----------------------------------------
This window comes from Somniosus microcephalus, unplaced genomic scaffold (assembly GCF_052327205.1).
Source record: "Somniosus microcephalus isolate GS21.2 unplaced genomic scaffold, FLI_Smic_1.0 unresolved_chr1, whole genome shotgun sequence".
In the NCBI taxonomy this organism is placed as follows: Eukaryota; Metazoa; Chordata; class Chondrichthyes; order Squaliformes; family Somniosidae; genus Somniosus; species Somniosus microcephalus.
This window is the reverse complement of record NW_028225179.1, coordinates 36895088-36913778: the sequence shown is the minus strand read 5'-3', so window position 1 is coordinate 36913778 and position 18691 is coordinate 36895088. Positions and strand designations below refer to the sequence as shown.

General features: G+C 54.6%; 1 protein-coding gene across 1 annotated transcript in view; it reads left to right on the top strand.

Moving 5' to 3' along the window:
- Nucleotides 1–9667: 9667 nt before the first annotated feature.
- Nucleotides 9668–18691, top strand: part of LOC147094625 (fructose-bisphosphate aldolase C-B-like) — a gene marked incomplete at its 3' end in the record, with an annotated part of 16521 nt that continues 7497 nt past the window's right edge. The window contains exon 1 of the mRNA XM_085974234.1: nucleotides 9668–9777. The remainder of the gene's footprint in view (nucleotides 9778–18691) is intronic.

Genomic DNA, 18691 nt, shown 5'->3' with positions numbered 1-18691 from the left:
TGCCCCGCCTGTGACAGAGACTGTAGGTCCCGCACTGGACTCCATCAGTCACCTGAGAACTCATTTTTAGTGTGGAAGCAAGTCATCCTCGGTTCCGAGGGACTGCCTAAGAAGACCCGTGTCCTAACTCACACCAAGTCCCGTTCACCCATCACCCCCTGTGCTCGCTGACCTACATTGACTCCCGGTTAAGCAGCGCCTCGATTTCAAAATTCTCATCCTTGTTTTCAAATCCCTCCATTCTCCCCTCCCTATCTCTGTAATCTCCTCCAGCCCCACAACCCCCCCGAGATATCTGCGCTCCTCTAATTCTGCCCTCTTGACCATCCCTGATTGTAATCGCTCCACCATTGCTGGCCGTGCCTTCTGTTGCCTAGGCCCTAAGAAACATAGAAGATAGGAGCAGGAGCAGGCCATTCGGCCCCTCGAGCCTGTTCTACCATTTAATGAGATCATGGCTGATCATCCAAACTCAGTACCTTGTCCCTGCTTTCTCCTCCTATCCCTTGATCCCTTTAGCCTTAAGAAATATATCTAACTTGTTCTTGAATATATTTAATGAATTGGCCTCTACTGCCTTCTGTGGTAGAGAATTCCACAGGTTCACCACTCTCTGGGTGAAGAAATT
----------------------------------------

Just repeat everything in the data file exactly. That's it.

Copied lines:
This window comes from Somniosus microcephalus, unplaced genomic scaffold (assembly GCF_052327205.1).
Source record: "Somniosus microcephalus isolate GS21.2 unplaced genomic scaffold, FLI_Smic_1.0 unresolved_chr1, whole genome shotgun sequence".
In the NCBI taxonomy this organism is placed as follows: Eukaryota; Metazoa; Chordata; class Chondrichthyes; order Squaliformes; family Somniosidae; genus Somniosus; species Somniosus microcephalus.
This window is the reverse complement of record NW_028225179.1, coordinates 36895088-36913778: the sequence shown is the minus strand read 5'-3', so window position 1 is coordinate 36913778 and position 18691 is coordinate 36895088. Positions and strand designations below refer to the sequence as shown.

General features: G+C 54.6%; 1 protein-coding gene across 1 annotated transcript in view; it reads left to right on the top strand.

Moving 5' to 3' along the window:
- Nucleotides 1–9667: 9667 nt before the first annotated feature.
- Nucleotides 9668–18691, top strand: part of LOC147094625 (fructose-bisphosphate aldolase C-B-like) — a gene marked incomplete at its 3' end in the record, with an annotated part of 16521 nt that continues 7497 nt past the window's right edge. The window contains exon 1 of the mRNA XM_085974234.1: nucleotides 9668–9777. The remainder of the gene's footprint in view (nucleotides 9778–18691) is intronic.

Genomic DNA, 18691 nt, shown 5'->3' with positions numbered 1-18691 from the left:
TGCCCCGCCTGTGACAGAGACTGTAGGTCCCGCACTGGACTCCATCAGTCACCTGAGAACTCATTTTTAGTGTGGAAGCAAGTCATCCTCGGTTCCGAGGGACTGCCTAAGAAGACCCGTGTCCTAACTCACACCAAGTCCCGTTCACCCATCACCCCCTGTGCTCGCTGACCTACATTGACTCCCGGTTAAGCAGCGCCTCGATTTCAAAATTCTCATCCTTGTTTTCAAATCCCTCCATTCTCCCCTCCCTATCTCTGTAATCTCCTCCAGCCCCACAACCCCCCCGAGATATCTGCGCTCCTCTAATTCTGCCCTCTTGACCATCCCTGATTGTAATCGCTCCACCATTGCTGGCCGTGCCTTCTGTTGCCTAGGCCCTAAGAAACATAGAAGATAGGAGCAGGAGCAGGCCATTCGGCCCCTCGAGCCTGTTCTACCATTTAATGAGATCATGGCTGATCATCCAAACTCAGTACCTTGTCCCTGCTTTCTCCTCCTATCCCTTGATCCCTTTAGCCTTAAGAAATATATCTAACTTGTTCTTGAATATATTTAATGAATTGGCCTCTACTGCCTTCTGTGGTAGAGAATTCCACAGGTTCACCACTCTCTGGGTGAAGAAATT